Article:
Monday, January 17, 2011
Robert Deal (Marshall--History) has posted The Judicial Invention of Property Norms: Ellickson’s Whalemen Revisited. The abstract:
Robert C. Ellickson has argued that whalemen developed norms to settle arguments over contested whales. These norms, Ellickson explained, were largely adopted by courts as the property law of whaling. Ellickson’s point is that whaling norms “did not mimic law; they created law.” Ellickson is certainly correct that the close-knit community of nineteenth century American whalemen managed to settle disputes in ways which maximized group welfare. What Ellickson has failed to recognize is that that the means by which whalemen resolved disputes without violence or frequent involvement of courts was built not upon widely accepted norms, but rather upon the application of some rather general maxims that were often poorly understood even by experienced captains and crews. Whaling disputes were, in fact, most often settled through compromises grounded in inchoate notions of what constituted honorable behavior arising out of the particular situation and parties involved.
In seeking to settle the handful of litigated disputes, judges drafted opinions that suggested a level of agreement among whalemen as to prevailing norms that never existed at sea. The scholarly acceptance that judges accurately stated whaling customs explains the mistaken belief that whalemen created the American property law of whaling. Instead, judges and the lawyers who represented ship owners were to a large degree responsible for creating much of what came to be memorialized in legal treatises by the end of the nineteenth century as the property law of whaling.
A close examination of trial transcripts and depositions from two of the five whaling disputes from the Sea of Okhotsk that were litigated in the nineteenth century reveals the vagaries of whaling norms and the problems in using judicial opinions to recover such practices. In Heppingstone v. Mammen, it is impossible to draw from the testimony of crew members and expert witnesses anything resembling a norm upon which battles over contested whales could be resolved at sea or in court. The court’s misunderstanding in Swift v. Gifford of whaling practices was quickly accepted by legal scholars as definitive evidence that the whaling fleet in the North Pacific had adopted a single standard for determining when an interest in a fleeing whale ripened into ownership.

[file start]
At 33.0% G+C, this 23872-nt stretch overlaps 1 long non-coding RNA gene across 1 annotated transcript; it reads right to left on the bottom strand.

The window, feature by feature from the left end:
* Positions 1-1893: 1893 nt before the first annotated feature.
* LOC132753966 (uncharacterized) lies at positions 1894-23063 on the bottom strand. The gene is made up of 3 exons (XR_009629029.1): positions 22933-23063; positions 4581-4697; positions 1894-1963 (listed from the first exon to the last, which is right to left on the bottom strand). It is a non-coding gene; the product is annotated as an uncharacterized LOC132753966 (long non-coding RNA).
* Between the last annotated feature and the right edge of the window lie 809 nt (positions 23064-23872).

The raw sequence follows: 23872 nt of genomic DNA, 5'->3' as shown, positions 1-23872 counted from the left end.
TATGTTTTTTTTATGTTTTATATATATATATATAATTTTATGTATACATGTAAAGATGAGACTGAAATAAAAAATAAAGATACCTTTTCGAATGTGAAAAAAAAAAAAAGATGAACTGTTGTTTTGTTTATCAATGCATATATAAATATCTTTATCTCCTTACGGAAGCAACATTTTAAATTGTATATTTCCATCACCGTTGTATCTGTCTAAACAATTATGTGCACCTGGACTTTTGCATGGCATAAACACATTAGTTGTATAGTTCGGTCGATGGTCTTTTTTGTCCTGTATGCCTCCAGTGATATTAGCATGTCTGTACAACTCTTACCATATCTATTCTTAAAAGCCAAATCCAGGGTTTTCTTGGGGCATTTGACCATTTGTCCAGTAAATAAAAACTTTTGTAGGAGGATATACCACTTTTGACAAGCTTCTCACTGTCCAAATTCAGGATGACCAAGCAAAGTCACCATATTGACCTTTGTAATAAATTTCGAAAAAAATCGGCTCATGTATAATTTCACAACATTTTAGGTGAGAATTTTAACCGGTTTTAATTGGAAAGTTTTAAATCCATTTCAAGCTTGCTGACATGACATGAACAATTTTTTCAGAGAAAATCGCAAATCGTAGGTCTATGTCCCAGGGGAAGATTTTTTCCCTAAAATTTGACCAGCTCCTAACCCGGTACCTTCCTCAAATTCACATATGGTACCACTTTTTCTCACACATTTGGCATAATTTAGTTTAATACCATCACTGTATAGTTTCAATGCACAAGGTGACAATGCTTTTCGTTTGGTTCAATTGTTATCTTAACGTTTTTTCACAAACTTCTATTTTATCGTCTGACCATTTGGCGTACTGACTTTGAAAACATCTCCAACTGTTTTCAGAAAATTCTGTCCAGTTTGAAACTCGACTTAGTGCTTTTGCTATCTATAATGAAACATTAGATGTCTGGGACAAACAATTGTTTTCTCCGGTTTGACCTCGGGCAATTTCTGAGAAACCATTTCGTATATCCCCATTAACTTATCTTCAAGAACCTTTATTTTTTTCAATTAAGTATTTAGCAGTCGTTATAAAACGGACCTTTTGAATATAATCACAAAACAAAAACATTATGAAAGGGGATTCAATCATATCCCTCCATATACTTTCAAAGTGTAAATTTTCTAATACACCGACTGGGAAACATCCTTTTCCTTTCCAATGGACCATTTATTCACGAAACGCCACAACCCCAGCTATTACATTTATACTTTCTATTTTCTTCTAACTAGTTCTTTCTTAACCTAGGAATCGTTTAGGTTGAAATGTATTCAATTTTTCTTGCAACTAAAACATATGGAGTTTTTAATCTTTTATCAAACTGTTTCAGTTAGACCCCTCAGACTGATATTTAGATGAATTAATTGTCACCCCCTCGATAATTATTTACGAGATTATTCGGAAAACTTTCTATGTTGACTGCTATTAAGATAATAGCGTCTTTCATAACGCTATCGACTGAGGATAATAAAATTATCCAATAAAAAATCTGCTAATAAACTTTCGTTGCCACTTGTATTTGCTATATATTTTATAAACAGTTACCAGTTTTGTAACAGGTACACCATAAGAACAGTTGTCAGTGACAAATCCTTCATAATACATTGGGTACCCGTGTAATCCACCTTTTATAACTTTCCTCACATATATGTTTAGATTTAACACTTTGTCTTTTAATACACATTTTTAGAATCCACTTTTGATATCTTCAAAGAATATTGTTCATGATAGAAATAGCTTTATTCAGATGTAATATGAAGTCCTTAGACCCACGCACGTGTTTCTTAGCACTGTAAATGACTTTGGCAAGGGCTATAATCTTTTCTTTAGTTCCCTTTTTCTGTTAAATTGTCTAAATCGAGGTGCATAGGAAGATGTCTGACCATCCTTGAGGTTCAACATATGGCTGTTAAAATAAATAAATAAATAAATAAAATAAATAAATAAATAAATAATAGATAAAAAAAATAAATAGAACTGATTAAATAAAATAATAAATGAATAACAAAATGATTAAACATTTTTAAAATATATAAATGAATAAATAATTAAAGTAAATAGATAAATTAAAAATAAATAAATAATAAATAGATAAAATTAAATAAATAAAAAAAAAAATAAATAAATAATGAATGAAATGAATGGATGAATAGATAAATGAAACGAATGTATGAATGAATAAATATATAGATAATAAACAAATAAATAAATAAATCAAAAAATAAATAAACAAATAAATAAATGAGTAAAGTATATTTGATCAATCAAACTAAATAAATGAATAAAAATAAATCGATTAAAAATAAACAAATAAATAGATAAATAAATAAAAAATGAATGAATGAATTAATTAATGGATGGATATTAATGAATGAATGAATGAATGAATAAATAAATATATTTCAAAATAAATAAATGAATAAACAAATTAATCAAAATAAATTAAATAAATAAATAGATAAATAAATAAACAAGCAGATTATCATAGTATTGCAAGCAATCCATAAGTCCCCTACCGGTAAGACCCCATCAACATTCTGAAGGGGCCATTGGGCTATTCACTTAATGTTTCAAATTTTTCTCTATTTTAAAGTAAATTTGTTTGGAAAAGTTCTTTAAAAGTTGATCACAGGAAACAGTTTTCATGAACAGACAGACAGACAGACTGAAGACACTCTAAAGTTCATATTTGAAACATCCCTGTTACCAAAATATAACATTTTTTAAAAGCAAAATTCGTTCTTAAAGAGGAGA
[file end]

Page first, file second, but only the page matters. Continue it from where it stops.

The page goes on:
Whalemen in the Sea of Okhotsk proved adept at resolving controversies on a common sense, ad hoc basis without universal norms. The close knit nature of their community, the intensely communal nature of their competition, and the economic pressure to settle disputes allowed Okhotsk whalemen to resolve contests without the aid of well settled norms.
I'm teaching Ghen v. Rich on Wednesday as part of the classic "wild animal" trilogy of cases (with Pierson v. Post and Keeble) on the norms and laws regarding how humans reduce fugitive resources to property by establishing first possession. So I'm having fun reading this well-written and historically rich article that challenges some received wisdom!
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